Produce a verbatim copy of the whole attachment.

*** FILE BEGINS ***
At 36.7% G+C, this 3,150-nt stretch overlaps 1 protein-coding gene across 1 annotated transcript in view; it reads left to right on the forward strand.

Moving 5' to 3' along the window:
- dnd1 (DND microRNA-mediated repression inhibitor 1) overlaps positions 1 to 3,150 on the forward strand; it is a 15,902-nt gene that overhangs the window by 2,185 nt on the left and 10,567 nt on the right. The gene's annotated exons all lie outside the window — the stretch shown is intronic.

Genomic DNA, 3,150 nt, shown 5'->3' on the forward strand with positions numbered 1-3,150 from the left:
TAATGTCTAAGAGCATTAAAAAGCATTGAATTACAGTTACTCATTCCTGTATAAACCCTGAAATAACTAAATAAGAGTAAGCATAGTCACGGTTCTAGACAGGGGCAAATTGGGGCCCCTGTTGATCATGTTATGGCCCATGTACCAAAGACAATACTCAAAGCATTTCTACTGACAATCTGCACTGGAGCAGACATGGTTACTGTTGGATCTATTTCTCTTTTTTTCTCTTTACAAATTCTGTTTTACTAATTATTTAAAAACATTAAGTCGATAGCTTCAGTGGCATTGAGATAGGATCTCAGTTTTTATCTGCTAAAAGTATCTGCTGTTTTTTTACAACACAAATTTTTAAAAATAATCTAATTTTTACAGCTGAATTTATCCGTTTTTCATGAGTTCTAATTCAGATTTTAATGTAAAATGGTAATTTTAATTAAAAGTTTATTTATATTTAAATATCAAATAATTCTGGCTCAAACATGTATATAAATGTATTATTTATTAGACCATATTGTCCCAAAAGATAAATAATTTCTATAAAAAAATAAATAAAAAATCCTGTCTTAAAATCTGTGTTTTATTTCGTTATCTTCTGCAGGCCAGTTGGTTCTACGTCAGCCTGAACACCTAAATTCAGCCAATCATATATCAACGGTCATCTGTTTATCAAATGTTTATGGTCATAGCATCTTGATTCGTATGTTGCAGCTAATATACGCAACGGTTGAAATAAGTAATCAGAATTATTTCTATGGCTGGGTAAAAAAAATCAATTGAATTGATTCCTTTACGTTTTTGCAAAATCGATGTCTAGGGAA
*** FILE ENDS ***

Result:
At 36.7% G+C, this 3,150-nt stretch overlaps 1 protein-coding gene across 1 annotated transcript in view; it reads left to right on the forward strand.

Moving 5' to 3' along the window:
- dnd1 (DND microRNA-mediated repression inhibitor 1) overlaps positions 1 to 3,150 on the forward strand; it is a 15,902-nt gene that overhangs the window by 2,185 nt on the left and 10,567 nt on the right. The gene's annotated exons all lie outside the window — the stretch shown is intronic.

Genomic DNA, 3,150 nt, shown 5'->3' on the forward strand with positions numbered 1-3,150 from the left:
TAATGTCTAAGAGCATTAAAAAGCATTGAATTACAGTTACTCATTCCTGTATAAACCCTGAAATAACTAAATAAGAGTAAGCATAGTCACGGTTCTAGACAGGGGCAAATTGGGGCCCCTGTTGATCATGTTATGGCCCATGTACCAAAGACAATACTCAAAGCATTTCTACTGACAATCTGCACTGGAGCAGACATGGTTACTGTTGGATCTATTTCTCTTTTTTTCTCTTTACAAATTCTGTTTTACTAATTATTTAAAAACATTAAGTCGATAGCTTCAGTGGCATTGAGATAGGATCTCAGTTTTTATCTGCTAAAAGTATCTGCTGTTTTTTTACAACACAAATTTTTAAAAATAATCTAATTTTTACAGCTGAATTTATCCGTTTTTCATGAGTTCTAATTCAGATTTTAATGTAAAATGGTAATTTTAATTAAAAGTTTATTTATATTTAAATATCAAATAATTCTGGCTCAAACATGTATATAAATGTATTATTTATTAGACCATATTGTCCCAAAAGATAAATAATTTCTATAAAAAAATAAATAAAAAATCCTGTCTTAAAATCTGTGTTTTATTTCGTTATCTTCTGCAGGCCAGTTGGTTCTACGTCAGCCTGAACACCTAAATTCAGCCAATCATATATCAACGGTCATCTGTTTATCAAATGTTTATGGTCATAGCATCTTGATTCGTATGTTGCAGCTAATATACGCAACGGTTGAAATAAGTAATCAGAATTATTTCTATGGCTGGGTAAAAAAAATCAATTGAATTGATTCCTTTACGTTTTTGCAAAATCGATGTCTAGGGAA